func webView(_ webView: WKWebView, didFinish navigation: WKNavigation!) {
    if let widgetsJsScript = WidgetsJs.getScriptContent() {
        webView.evaluateJavaScript(widgetsJsScript)
        webView.evaluateJavaScript("twttr.widgets.load();")
    }
}

Next, you need to load the Tweet Embed into the HTML wrapper. You’ll need to know the ID of the Tweet you want to embed. You could get Tweet IDs from your backend, or by making a request to the Twitter API.

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let loadScript = """
  twttr.widgets.createTweet(
TWEET_ID_STRING, 
	document.getElementById('wrapper'),
{ align: 'center' }
  );
"""
webView.evaluateJavaScript(loadScript)

Dynamic Height Resizing

Because of the nature of Tweets, they can come in a variety of different heights. Images, quoted Tweets, cards, and the length of the Tweet text can all affect the height of the Tweet.

The height of views in iOS, UITableViewCell in this case, needs to be set explicitly, and we won’t know how tall the Tweet will be until it renders.

WKWebView supports the WKScriptMessageHandler protocol, which allows you to call back into your app code from the Javascript within the web view. We’ll use this to tell the app how tall the Tweet is after it’s done loading.

Update the script where you load the Tweet to use a new “heightCallback” and pass the height of the Tweet element:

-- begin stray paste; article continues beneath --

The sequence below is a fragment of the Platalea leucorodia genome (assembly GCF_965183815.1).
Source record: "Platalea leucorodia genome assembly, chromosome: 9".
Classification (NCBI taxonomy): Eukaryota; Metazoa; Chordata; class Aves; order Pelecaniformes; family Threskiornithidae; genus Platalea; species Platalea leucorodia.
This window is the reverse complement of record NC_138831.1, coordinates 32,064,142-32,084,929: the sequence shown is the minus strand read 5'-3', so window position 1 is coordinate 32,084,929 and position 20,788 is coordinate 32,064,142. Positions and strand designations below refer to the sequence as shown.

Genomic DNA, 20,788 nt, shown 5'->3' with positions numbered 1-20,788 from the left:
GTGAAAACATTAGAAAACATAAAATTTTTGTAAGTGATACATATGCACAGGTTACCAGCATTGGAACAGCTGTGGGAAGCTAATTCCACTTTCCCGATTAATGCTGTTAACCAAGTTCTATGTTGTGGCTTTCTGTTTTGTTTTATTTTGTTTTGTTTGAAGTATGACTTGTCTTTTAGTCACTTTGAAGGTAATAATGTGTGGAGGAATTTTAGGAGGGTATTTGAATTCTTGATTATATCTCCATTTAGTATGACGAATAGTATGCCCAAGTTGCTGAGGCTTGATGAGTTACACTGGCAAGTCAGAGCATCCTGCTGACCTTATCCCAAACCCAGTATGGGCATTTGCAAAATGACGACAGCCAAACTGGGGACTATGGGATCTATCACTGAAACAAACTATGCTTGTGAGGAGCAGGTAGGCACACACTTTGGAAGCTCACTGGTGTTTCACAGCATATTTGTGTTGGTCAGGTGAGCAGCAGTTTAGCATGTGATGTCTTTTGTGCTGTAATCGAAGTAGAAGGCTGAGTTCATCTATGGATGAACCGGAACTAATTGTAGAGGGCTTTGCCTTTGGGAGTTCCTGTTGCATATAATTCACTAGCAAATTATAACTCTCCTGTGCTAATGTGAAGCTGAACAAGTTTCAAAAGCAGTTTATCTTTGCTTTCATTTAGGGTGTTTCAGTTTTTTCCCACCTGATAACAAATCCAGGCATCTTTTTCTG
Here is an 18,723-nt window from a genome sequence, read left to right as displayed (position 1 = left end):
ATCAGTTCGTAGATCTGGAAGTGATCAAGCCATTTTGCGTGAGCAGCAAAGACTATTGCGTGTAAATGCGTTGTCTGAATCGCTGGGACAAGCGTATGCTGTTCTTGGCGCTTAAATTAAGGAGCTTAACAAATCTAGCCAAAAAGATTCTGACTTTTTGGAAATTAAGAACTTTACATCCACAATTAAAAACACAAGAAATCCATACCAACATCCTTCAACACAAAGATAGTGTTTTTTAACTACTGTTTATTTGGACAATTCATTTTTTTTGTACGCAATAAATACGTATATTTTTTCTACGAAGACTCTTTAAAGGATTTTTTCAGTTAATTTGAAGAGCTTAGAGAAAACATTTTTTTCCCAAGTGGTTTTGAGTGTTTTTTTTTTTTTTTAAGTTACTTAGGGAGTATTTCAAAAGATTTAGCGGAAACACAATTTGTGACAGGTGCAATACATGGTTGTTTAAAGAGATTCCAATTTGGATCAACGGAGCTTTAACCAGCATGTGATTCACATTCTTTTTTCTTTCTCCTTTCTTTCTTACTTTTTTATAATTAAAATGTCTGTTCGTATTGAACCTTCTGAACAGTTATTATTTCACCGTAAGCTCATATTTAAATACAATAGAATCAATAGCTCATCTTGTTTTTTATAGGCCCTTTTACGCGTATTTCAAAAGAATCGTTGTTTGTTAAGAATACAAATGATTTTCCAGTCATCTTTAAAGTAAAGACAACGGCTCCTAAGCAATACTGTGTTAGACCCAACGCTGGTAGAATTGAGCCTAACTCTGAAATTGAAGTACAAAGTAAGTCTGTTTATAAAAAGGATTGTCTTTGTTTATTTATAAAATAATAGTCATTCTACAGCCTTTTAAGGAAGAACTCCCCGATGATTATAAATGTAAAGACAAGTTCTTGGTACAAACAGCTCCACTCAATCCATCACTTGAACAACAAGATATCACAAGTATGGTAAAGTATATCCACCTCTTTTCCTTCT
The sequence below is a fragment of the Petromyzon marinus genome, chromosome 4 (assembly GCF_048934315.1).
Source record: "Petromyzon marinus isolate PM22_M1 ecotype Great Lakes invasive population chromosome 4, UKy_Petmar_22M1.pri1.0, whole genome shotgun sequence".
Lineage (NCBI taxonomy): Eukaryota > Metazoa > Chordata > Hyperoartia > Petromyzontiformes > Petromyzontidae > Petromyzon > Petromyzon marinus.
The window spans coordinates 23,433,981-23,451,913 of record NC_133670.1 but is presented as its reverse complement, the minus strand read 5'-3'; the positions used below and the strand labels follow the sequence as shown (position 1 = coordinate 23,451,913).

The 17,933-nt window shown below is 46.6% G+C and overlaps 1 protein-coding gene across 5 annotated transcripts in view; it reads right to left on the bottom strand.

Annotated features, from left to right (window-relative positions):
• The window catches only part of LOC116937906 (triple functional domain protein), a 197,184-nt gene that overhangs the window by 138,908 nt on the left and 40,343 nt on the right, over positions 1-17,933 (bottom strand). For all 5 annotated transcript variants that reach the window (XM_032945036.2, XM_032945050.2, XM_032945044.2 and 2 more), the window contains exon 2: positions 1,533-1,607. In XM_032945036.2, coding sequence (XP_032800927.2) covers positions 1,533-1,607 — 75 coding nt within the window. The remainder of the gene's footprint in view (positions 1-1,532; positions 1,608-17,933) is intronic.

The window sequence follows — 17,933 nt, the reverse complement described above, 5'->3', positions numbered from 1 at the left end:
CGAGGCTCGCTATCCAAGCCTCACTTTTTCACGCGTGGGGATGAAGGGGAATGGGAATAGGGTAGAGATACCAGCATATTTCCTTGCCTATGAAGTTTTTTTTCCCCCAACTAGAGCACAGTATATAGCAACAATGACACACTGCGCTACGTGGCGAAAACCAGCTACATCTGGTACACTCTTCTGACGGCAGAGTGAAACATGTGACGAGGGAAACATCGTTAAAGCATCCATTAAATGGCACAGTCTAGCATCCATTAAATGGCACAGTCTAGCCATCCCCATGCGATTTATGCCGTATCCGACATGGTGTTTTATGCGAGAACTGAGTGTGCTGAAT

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This Tweet is unavailable.
let loadScript = """
  twttr.widgets.createTweet(
TWEET_ID_STRING, 
	document.getElementById('wrapper'),
{ align: 'center' }
  ).then(el => {
     window.webkit.messageHandlers.heightCallback.postMessage(
        el.offsetHeight.toString()
     )
  });
"""
webView.evaluateJavaScript(loadScript)

Next, extend your controller to listen to Javascript callbacks:

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extension ViewController: WKScriptMessageHandler {
    
    func userContentController(_ userContentController: WKUserContentController, didReceive message: WKScriptMessage) {
        switch message.name {
        case “heightCallback”:
            updateHeight(row: message.webView!.tag, height: message.body as! String)
        default:
            print("Unhandled callback")
        }
    }
    
}

You’ll also need to register the callback on the WKWebView:

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webView.configuration.userContentController.add(self, name: “heightCallback”)

You can implement the updateHeight function yourself to store the height, keyed by the WKWebView’s tag field (and index as we implemented before). 

Then you can adjust the height of the view, a UITableViewCell in this example, to be the height of the Tweet.

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override func tableView(_ tableView: UITableView, heightForRowAt indexPath: IndexPath) -> CGFloat {
        if let tweet = Tweets.getByIdx(indexPath.row) {
            return tweet.height
        }
        return DefaultCellHeight
    }

Great! We’ve now set up our views to dynamically resize depending on the height of the Tweet.

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This Tweet is unavailable.